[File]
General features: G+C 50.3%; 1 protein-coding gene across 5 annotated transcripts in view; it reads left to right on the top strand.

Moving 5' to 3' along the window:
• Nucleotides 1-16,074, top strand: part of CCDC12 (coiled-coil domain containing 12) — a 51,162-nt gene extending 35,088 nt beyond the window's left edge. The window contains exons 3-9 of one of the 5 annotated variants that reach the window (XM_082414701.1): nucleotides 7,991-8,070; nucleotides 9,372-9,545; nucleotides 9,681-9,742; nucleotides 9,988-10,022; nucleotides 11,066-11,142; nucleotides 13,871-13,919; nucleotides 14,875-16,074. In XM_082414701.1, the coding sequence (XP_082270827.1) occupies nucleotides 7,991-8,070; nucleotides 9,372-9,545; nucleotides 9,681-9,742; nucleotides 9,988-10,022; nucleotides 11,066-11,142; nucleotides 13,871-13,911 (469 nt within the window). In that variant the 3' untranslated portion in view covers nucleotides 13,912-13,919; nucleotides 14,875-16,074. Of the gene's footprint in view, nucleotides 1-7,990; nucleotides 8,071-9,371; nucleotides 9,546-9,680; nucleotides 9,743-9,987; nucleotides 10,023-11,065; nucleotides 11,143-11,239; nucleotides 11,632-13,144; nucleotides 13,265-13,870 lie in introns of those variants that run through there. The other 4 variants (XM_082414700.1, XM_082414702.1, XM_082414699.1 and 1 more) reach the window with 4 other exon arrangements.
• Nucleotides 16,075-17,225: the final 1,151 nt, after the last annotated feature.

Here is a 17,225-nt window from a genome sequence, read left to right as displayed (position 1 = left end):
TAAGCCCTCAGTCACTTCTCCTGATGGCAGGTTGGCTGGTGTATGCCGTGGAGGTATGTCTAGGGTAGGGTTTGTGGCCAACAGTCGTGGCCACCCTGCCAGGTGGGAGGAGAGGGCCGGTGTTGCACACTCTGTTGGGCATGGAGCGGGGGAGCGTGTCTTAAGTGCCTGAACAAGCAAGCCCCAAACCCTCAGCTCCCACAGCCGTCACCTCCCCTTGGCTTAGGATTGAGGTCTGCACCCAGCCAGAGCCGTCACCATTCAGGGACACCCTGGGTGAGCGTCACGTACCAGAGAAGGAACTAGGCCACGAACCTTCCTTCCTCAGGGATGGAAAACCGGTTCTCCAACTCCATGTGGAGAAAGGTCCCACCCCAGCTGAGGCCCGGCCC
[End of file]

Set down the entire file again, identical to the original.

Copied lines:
General features: G+C 50.3%; 1 protein-coding gene across 5 annotated transcripts in view; it reads left to right on the top strand.

Moving 5' to 3' along the window:
• Nucleotides 1-16,074, top strand: part of CCDC12 (coiled-coil domain containing 12) — a 51,162-nt gene extending 35,088 nt beyond the window's left edge. The window contains exons 3-9 of one of the 5 annotated variants that reach the window (XM_082414701.1): nucleotides 7,991-8,070; nucleotides 9,372-9,545; nucleotides 9,681-9,742; nucleotides 9,988-10,022; nucleotides 11,066-11,142; nucleotides 13,871-13,919; nucleotides 14,875-16,074. In XM_082414701.1, the coding sequence (XP_082270827.1) occupies nucleotides 7,991-8,070; nucleotides 9,372-9,545; nucleotides 9,681-9,742; nucleotides 9,988-10,022; nucleotides 11,066-11,142; nucleotides 13,871-13,911 (469 nt within the window). In that variant the 3' untranslated portion in view covers nucleotides 13,912-13,919; nucleotides 14,875-16,074. Of the gene's footprint in view, nucleotides 1-7,990; nucleotides 8,071-9,371; nucleotides 9,546-9,680; nucleotides 9,743-9,987; nucleotides 10,023-11,065; nucleotides 11,143-11,239; nucleotides 11,632-13,144; nucleotides 13,265-13,870 lie in introns of those variants that run through there. The other 4 variants (XM_082414700.1, XM_082414702.1, XM_082414699.1 and 1 more) reach the window with 4 other exon arrangements.
• Nucleotides 16,075-17,225: the final 1,151 nt, after the last annotated feature.

Here is a 17,225-nt window from a genome sequence, read left to right as displayed (position 1 = left end):
TAAGCCCTCAGTCACTTCTCCTGATGGCAGGTTGGCTGGTGTATGCCGTGGAGGTATGTCTAGGGTAGGGTTTGTGGCCAACAGTCGTGGCCACCCTGCCAGGTGGGAGGAGAGGGCCGGTGTTGCACACTCTGTTGGGCATGGAGCGGGGGAGCGTGTCTTAAGTGCCTGAACAAGCAAGCCCCAAACCCTCAGCTCCCACAGCCGTCACCTCCCCTTGGCTTAGGATTGAGGTCTGCACCCAGCCAGAGCCGTCACCATTCAGGGACACCCTGGGTGAGCGTCACGTACCAGAGAAGGAACTAGGCCACGAACCTTCCTTCCTCAGGGATGGAAAACCGGTTCTCCAACTCCATGTGGAGAAAGGTCCCACCCCAGCTGAGGCCCGGCCC